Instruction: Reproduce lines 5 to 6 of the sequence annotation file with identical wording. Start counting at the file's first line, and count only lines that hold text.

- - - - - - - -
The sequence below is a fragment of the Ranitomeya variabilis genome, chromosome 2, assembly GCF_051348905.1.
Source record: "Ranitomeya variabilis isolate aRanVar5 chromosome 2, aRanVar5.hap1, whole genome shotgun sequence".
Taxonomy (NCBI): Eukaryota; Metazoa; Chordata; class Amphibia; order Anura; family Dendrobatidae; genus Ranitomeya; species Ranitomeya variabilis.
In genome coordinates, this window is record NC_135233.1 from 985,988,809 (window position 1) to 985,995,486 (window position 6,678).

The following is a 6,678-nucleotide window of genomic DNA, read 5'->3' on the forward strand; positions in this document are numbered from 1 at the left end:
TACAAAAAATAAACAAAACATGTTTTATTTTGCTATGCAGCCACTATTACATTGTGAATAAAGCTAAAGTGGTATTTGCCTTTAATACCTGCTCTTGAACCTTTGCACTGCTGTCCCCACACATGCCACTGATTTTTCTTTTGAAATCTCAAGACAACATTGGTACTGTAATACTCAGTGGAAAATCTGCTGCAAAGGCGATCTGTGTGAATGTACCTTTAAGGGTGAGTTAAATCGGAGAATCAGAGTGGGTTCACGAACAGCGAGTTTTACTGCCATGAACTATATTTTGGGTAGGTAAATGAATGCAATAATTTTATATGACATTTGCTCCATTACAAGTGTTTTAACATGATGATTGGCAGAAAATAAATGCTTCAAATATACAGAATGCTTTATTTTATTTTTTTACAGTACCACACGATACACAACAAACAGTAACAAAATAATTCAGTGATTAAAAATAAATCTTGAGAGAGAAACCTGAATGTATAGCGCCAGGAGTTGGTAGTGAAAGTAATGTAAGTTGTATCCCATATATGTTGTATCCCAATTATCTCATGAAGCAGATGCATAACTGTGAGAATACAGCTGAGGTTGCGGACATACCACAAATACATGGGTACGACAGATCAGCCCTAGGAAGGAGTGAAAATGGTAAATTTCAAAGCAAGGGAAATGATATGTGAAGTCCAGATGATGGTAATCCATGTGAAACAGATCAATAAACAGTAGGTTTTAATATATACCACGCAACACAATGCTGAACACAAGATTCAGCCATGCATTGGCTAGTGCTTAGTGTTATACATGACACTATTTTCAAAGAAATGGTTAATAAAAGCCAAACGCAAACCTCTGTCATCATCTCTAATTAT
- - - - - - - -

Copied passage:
The following is a 6,678-nucleotide window of genomic DNA, read 5'->3' on the forward strand; positions in this document are numbered from 1 at the left end:
TACAAAAAATAAACAAAACATGTTTTATTTTGCTATGCAGCCACTATTACATTGTGAATAAAGCTAAAGTGGTATTTGCCTTTAATACCTGCTCTTGAACCTTTGCACTGCTGTCCCCACACATGCCACTGATTTTTCTTTTGAAATCTCAAGACAACATTGGTACTGTAATACTCAGTGGAAAATCTGCTGCAAAGGCGATCTGTGTGAATGTACCTTTAAGGGTGAGTTAAATCGGAGAATCAGAGTGGGTTCACGAACAGCGAGTTTTACTGCCATGAACTATATTTTGGGTAGGTAAATGAATGCAATAATTTTATATGACATTTGCTCCATTACAAGTGTTTTAACATGATGATTGGCAGAAAATAAATGCTTCAAATATACAGAATGCTTTATTTTATTTTTTTACAGTACCACACGATACACAACAAACAGTAACAAAATAATTCAGTGATTAAAAATAAATCTTGAGAGAGAAACCTGAATGTATAGCGCCAGGAGTTGGTAGTGAAAGTAATGTAAGTTGTATCCCATATATGTTGTATCCCAATTATCTCATGAAGCAGATGCATAACTGTGAGAATACAGCTGAGGTTGCGGACATACCACAAATACATGGGTACGACAGATCAGCCCTAGGAAGGAGTGAAAATGGTAAATTTCAAAGCAAGGGAAATGATATGTGAAGTCCAGATGATGGTAATCCATGTGAAACAGATCAATAAACAGTAGGTTTTAATATATACCACGCAACACAATGCTGAACACAAGATTCAGCCATGCATTGGCTAGTGCTTAGTGTTATACATGACACTATTTTCAAAGAAATGGTTAATAAAAGCCAAACGCAAACCTCTGTCATCATCTCTAATTAT